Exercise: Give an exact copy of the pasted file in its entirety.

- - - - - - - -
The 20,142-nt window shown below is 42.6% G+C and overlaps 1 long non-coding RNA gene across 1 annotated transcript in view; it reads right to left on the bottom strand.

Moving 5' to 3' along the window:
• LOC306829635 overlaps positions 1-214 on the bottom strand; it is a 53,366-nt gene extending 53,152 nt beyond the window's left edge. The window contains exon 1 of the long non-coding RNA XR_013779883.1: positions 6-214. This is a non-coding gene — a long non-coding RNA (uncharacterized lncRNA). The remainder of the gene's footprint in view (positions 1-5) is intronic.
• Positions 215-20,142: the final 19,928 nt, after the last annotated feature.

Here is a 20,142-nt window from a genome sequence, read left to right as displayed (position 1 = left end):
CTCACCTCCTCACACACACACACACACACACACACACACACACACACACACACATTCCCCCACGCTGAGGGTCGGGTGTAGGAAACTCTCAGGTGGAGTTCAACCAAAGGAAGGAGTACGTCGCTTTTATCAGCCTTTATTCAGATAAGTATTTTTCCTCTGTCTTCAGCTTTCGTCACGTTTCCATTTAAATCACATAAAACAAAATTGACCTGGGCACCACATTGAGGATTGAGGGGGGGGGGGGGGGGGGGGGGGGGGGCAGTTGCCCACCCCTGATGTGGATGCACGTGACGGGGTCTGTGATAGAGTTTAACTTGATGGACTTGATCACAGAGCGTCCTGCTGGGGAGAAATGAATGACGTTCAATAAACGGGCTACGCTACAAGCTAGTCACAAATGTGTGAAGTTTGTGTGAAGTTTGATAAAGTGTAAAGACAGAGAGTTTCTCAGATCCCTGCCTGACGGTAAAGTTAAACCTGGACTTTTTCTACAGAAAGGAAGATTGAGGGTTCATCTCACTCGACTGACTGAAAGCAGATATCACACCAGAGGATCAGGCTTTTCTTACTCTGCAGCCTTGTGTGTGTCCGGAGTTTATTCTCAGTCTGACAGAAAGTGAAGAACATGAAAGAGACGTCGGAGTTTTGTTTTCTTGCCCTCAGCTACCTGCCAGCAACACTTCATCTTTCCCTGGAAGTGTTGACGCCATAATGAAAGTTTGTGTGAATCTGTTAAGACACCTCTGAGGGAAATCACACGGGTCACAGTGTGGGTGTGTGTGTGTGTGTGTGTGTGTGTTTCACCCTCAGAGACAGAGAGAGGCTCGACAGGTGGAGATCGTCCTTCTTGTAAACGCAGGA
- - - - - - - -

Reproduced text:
The 20,142-nt window shown below is 42.6% G+C and overlaps 1 long non-coding RNA gene across 1 annotated transcript in view; it reads right to left on the bottom strand.

Moving 5' to 3' along the window:
• LOC306829635 overlaps positions 1-214 on the bottom strand; it is a 53,366-nt gene extending 53,152 nt beyond the window's left edge. The window contains exon 1 of the long non-coding RNA XR_013779883.1: positions 6-214. This is a non-coding gene — a long non-coding RNA (uncharacterized lncRNA). The remainder of the gene's footprint in view (positions 1-5) is intronic.
• Positions 215-20,142: the final 19,928 nt, after the last annotated feature.

Here is a 20,142-nt window from a genome sequence, read left to right as displayed (position 1 = left end):
CTCACCTCCTCACACACACACACACACACACACACACACACACACACACACACATTCCCCCACGCTGAGGGTCGGGTGTAGGAAACTCTCAGGTGGAGTTCAACCAAAGGAAGGAGTACGTCGCTTTTATCAGCCTTTATTCAGATAAGTATTTTTCCTCTGTCTTCAGCTTTCGTCACGTTTCCATTTAAATCACATAAAACAAAATTGACCTGGGCACCACATTGAGGATTGAGGGGGGGGGGGGGGGGGGGGGGGGGGGCAGTTGCCCACCCCTGATGTGGATGCACGTGACGGGGTCTGTGATAGAGTTTAACTTGATGGACTTGATCACAGAGCGTCCTGCTGGGGAGAAATGAATGACGTTCAATAAACGGGCTACGCTACAAGCTAGTCACAAATGTGTGAAGTTTGTGTGAAGTTTGATAAAGTGTAAAGACAGAGAGTTTCTCAGATCCCTGCCTGACGGTAAAGTTAAACCTGGACTTTTTCTACAGAAAGGAAGATTGAGGGTTCATCTCACTCGACTGACTGAAAGCAGATATCACACCAGAGGATCAGGCTTTTCTTACTCTGCAGCCTTGTGTGTGTCCGGAGTTTATTCTCAGTCTGACAGAAAGTGAAGAACATGAAAGAGACGTCGGAGTTTTGTTTTCTTGCCCTCAGCTACCTGCCAGCAACACTTCATCTTTCCCTGGAAGTGTTGACGCCATAATGAAAGTTTGTGTGAATCTGTTAAGACACCTCTGAGGGAAATCACACGGGTCACAGTGTGGGTGTGTGTGTGTGTGTGTGTGTGTGTTTCACCCTCAGAGACAGAGAGAGGCTCGACAGGTGGAGATCGTCCTTCTTGTAAACGCAGGA